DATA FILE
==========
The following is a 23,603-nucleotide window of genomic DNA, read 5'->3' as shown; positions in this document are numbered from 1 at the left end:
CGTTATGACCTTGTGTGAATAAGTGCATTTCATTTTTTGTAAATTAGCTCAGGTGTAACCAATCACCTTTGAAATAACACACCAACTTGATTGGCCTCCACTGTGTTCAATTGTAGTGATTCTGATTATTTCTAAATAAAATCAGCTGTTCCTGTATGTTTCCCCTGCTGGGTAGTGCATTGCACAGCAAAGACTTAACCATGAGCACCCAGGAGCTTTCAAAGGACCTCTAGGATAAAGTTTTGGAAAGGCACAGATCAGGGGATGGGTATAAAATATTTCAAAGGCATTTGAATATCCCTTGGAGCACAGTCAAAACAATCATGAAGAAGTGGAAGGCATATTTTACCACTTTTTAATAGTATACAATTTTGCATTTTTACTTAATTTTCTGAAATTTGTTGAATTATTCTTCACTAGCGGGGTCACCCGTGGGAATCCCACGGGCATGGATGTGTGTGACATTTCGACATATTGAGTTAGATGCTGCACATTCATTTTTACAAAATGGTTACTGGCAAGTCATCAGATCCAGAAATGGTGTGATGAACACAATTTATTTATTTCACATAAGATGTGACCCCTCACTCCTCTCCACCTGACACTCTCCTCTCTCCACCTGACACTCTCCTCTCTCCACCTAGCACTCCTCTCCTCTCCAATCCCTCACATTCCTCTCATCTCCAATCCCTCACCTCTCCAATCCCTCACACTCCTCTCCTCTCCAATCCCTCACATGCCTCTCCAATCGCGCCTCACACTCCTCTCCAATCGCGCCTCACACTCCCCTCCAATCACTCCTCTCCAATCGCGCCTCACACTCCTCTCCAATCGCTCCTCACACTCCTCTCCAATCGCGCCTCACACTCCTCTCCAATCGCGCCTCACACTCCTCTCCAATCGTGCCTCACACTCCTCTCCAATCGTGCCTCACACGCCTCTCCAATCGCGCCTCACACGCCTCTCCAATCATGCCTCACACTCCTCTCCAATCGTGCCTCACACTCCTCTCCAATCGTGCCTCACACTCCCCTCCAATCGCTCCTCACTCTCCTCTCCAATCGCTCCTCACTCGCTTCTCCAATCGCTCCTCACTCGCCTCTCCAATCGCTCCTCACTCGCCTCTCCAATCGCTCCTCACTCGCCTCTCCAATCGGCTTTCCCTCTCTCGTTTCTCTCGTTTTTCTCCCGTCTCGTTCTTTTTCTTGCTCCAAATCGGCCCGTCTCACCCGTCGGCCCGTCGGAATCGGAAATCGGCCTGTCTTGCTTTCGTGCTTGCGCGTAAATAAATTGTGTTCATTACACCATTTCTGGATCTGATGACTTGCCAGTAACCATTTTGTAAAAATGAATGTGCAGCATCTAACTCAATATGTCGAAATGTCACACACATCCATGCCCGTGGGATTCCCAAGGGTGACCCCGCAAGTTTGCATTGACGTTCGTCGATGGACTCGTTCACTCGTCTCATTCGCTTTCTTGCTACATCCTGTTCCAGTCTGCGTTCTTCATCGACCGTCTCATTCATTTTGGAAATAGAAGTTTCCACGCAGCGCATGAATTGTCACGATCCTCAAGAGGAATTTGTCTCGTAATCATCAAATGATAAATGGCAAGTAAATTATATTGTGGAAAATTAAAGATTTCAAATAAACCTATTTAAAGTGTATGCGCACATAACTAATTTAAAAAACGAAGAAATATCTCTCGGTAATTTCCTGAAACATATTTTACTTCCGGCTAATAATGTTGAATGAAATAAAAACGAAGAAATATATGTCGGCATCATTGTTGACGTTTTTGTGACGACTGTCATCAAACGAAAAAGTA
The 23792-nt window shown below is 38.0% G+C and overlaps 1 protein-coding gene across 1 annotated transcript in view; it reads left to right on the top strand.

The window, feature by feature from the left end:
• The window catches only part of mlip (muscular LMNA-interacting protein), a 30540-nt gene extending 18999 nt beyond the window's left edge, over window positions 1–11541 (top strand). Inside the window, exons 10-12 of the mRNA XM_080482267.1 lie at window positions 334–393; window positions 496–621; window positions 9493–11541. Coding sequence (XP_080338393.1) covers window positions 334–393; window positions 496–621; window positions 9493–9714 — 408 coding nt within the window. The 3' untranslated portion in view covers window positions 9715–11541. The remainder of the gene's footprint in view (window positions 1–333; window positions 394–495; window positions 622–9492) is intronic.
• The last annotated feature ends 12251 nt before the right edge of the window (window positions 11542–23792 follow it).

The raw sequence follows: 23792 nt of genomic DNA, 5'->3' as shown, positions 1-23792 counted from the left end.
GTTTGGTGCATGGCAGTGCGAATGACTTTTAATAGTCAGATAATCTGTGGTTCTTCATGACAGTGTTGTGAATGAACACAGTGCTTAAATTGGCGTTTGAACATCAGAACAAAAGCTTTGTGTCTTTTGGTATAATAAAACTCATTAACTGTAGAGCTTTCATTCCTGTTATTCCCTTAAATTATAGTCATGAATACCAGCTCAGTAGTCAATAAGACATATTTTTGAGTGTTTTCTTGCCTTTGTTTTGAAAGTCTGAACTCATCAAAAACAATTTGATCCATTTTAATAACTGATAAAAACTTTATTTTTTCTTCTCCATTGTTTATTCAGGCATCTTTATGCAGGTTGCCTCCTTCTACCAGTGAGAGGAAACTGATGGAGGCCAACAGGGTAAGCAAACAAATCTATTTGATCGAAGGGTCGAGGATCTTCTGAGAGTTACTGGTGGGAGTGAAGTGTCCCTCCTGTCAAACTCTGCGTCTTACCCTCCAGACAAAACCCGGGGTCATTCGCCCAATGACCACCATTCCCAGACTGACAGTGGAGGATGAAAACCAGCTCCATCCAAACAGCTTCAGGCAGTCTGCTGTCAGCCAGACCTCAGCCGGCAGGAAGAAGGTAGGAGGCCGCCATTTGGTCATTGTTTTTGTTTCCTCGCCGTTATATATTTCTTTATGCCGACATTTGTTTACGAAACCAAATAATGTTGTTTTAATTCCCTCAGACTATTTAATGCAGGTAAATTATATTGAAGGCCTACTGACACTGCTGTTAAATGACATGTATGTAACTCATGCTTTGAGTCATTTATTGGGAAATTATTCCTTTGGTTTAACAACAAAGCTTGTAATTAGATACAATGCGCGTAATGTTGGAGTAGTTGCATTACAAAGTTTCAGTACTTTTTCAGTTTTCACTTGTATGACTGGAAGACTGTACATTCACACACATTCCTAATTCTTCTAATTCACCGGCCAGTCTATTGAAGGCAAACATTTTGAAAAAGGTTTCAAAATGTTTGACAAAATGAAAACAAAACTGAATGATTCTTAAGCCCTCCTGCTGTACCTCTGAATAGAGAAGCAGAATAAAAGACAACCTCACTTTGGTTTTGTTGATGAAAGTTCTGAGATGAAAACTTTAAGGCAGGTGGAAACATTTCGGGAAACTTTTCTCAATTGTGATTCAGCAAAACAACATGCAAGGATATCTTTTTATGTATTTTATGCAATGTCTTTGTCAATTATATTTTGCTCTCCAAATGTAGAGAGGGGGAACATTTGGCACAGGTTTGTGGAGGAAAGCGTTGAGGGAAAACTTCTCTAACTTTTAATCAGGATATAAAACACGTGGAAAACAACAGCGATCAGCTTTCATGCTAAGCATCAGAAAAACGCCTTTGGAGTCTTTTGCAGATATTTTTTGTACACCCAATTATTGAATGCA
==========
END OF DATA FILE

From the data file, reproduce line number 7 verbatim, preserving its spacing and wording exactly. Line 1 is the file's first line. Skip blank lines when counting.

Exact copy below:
The raw sequence follows: 23792 nt of genomic DNA, 5'->3' as shown, positions 1-23792 counted from the left end.